"It didn't mean anything to us," he says, recalling his upbringing at 262 Scotland Street, a tenement that was across the road from the school but was torn down long ago.
Gus Macdonald, the former broadcaster and government minister who took the title Lord Macdonald of Tradeston from the area where he grew up, became a pupil at the school a decade later, in 1945.
"I was aware that the school was different," he says. "We knew there was something strange but nobody had heard of Mackintosh then. It was only much later when a friend of mine, Murray Grigor, made one of the first programmes about Mackintosh that I became aware of who had designed the school."
That programme helped to thrust Mackintosh into the Scottish consciousness and there followed a campaign to stop the local Howden's engineering works either knocking it down or turning it into an apprentices' school.
Both men remember a strict school regime, dominated by rote learning and discipline.
Mr Sewell, who spent most of his career in steel distribution and now works as a messenger at The Herald newspaper, recalls knitting squares which a teacher and sewing them into a blanket as part of the war effort.
His strongest memory is of his evacuation on September 2, 1939, carrying his gas mask in a bag, the day before war was declared, to Mauchline in Ayrshire. He and his older brother were to remain there for little more than a year, their stay cut short because they were being under-fed by their host family.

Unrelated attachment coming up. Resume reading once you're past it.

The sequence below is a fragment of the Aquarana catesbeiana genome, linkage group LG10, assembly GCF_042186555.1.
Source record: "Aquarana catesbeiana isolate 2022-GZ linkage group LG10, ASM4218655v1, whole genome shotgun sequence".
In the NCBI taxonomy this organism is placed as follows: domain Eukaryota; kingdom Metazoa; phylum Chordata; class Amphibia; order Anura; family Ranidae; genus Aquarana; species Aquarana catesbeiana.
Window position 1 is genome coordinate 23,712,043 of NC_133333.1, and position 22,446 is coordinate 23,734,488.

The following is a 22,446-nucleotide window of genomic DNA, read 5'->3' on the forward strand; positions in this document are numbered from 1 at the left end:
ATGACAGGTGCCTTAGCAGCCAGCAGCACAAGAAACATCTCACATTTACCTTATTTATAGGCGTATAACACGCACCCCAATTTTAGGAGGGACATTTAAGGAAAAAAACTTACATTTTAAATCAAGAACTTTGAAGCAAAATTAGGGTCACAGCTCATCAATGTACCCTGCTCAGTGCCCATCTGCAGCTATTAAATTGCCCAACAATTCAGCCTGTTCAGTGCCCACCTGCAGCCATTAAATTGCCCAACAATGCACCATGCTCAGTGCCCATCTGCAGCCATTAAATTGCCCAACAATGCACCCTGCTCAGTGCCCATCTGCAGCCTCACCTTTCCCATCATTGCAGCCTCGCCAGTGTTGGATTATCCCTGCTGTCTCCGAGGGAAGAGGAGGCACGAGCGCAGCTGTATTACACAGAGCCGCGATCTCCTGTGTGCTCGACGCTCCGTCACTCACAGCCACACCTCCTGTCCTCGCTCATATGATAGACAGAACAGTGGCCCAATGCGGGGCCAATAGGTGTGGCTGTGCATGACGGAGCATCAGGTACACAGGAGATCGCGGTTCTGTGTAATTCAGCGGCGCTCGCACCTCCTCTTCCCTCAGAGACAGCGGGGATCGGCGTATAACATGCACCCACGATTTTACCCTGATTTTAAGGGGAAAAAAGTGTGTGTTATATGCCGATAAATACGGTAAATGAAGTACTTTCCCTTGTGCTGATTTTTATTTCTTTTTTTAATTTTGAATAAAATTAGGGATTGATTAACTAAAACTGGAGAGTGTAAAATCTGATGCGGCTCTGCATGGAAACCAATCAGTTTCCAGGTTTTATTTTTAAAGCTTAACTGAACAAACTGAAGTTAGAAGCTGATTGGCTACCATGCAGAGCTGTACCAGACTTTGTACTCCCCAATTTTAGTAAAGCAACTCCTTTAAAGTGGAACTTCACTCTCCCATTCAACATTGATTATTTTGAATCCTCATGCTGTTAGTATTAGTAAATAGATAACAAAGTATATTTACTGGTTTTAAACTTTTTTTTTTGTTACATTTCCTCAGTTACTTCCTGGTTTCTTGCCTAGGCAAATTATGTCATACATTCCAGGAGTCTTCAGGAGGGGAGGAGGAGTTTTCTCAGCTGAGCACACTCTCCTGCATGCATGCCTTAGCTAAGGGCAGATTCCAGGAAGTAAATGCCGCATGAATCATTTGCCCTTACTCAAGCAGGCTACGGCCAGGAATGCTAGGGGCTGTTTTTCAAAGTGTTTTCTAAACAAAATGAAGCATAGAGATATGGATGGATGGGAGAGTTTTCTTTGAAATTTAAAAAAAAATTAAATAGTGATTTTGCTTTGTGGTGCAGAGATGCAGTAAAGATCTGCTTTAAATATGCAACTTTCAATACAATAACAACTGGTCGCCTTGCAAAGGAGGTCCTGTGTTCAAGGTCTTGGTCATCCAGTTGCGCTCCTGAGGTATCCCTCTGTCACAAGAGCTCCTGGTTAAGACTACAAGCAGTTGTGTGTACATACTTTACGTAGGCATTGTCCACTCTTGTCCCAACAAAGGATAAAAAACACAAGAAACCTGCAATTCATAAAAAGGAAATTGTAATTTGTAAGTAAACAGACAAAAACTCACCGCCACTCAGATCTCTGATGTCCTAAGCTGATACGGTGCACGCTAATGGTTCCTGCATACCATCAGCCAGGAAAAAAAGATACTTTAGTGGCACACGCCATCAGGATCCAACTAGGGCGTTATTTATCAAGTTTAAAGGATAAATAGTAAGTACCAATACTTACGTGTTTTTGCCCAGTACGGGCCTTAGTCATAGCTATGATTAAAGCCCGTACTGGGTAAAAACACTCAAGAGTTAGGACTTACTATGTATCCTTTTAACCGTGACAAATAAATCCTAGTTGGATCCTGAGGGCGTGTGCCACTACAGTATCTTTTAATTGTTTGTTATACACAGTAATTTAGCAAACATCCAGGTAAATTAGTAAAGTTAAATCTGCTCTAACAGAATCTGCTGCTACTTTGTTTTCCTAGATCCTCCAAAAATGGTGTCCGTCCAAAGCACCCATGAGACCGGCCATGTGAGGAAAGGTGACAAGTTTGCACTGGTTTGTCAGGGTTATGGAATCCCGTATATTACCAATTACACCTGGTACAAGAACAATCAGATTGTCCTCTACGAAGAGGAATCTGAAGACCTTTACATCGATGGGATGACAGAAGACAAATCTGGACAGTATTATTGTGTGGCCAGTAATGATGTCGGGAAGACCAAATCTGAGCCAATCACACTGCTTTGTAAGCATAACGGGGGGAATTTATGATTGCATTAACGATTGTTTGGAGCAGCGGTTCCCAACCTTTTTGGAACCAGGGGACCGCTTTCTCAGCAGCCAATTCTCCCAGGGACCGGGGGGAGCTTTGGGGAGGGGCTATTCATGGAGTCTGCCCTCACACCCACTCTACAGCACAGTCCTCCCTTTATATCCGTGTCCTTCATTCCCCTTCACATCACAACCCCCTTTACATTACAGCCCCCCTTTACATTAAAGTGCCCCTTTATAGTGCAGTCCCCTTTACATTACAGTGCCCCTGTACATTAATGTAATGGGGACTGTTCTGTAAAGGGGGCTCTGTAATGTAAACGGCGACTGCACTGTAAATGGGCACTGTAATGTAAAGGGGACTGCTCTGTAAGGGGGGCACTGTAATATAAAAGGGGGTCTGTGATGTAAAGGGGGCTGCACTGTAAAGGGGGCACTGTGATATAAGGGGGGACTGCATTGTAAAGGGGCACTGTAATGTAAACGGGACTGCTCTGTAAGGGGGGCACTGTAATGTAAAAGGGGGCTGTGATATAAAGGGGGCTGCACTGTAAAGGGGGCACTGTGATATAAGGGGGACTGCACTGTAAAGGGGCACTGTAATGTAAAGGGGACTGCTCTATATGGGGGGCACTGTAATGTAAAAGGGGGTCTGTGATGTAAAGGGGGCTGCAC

Back in Glasgow, there were nights, especially during the Blitz on Clydebank, when Stan hunkered down with his family in the shelter owned by Howden's, where only company workers and their families were allowed to shelter. In the mornings, children would pray that the all clear siren would sound too late for them to go to school.
From his desk at Scotland Street School, Stan could look out the window to the air raid warden's shelter behind the school. Some of Stan's education during the war years was at nearby schools, as the war led to a shortage of teachers and, with many children evacuated, a fall in pupil numbers.
Discipline was maintained by regular use of the tawse. "I was always a scaredy wee cat, but some of the boys really went to town. They were really cheeky," says Mr Sewell.
Were his school days happy ones? "Yes, I think so. You were mainly unhappy if you had not got your sums right. I used to worry about getting the belt for not doing my homework right."
Ten years later, when 5-year-old Gus Macdonald entered the school, the disciplinary regime had changed little and families were living in post-war austerity.
"We still had rationing. In the school there were very few frills. I don't remember any extra-curricular activity," he says.
Stan Sewell and Lord Macdonald are among a number of former pupils and teachers taking part in Stories from Scotland Street's Archives, an exhibition of photographs and memories from May 5 to June 11.